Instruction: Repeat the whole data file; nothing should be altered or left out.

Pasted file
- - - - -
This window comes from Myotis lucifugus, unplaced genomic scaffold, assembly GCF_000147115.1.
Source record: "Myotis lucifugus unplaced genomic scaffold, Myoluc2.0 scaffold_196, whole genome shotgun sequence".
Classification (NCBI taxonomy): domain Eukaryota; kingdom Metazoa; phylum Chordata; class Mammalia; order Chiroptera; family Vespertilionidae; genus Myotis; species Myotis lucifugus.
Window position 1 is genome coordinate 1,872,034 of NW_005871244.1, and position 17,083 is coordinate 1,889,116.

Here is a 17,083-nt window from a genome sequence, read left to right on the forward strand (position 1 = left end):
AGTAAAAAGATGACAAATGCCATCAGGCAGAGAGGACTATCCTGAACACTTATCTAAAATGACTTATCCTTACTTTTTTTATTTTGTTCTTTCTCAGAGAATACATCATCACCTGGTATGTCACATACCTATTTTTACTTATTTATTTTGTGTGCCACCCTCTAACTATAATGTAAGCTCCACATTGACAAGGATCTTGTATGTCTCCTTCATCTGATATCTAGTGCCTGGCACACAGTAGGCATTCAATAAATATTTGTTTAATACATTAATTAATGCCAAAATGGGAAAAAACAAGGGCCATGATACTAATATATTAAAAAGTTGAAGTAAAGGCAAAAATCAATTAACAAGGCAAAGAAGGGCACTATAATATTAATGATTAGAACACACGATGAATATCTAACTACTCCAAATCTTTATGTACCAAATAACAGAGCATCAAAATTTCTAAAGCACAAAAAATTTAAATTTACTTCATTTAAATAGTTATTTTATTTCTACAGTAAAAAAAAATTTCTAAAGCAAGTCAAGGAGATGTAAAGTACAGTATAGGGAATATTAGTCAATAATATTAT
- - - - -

This window comes from Myotis lucifugus, unplaced genomic scaffold, assembly GCF_000147115.1.
Source record: "Myotis lucifugus unplaced genomic scaffold, Myoluc2.0 scaffold_196, whole genome shotgun sequence".
Classification (NCBI taxonomy): domain Eukaryota; kingdom Metazoa; phylum Chordata; class Mammalia; order Chiroptera; family Vespertilionidae; genus Myotis; species Myotis lucifugus.
Window position 1 is genome coordinate 1,872,034 of NW_005871244.1, and position 17,083 is coordinate 1,889,116.

Here is a 17,083-nt window from a genome sequence, read left to right on the forward strand (position 1 = left end):
AGTAAAAAGATGACAAATGCCATCAGGCAGAGAGGACTATCCTGAACACTTATCTAAAATGACTTATCCTTACTTTTTTTATTTTGTTCTTTCTCAGAGAATACATCATCACCTGGTATGTCACATACCTATTTTTACTTATTTATTTTGTGTGCCACCCTCTAACTATAATGTAAGCTCCACATTGACAAGGATCTTGTATGTCTCCTTCATCTGATATCTAGTGCCTGGCACACAGTAGGCATTCAATAAATATTTGTTTAATACATTAATTAATGCCAAAATGGGAAAAAACAAGGGCCATGATACTAATATATTAAAAAGTTGAAGTAAAGGCAAAAATCAATTAACAAGGCAAAGAAGGGCACTATAATATTAATGATTAGAACACACGATGAATATCTAACTACTCCAAATCTTTATGTACCAAATAACAGAGCATCAAAATTTCTAAAGCACAAAAAATTTAAATTTACTTCATTTAAATAGTTATTTTATTTCTACAGTAAAAAAAAATTTCTAAAGCAAGTCAAGGAGATGTAAAGTACAGTATAGGGAATATTAGTCAATAATATTAT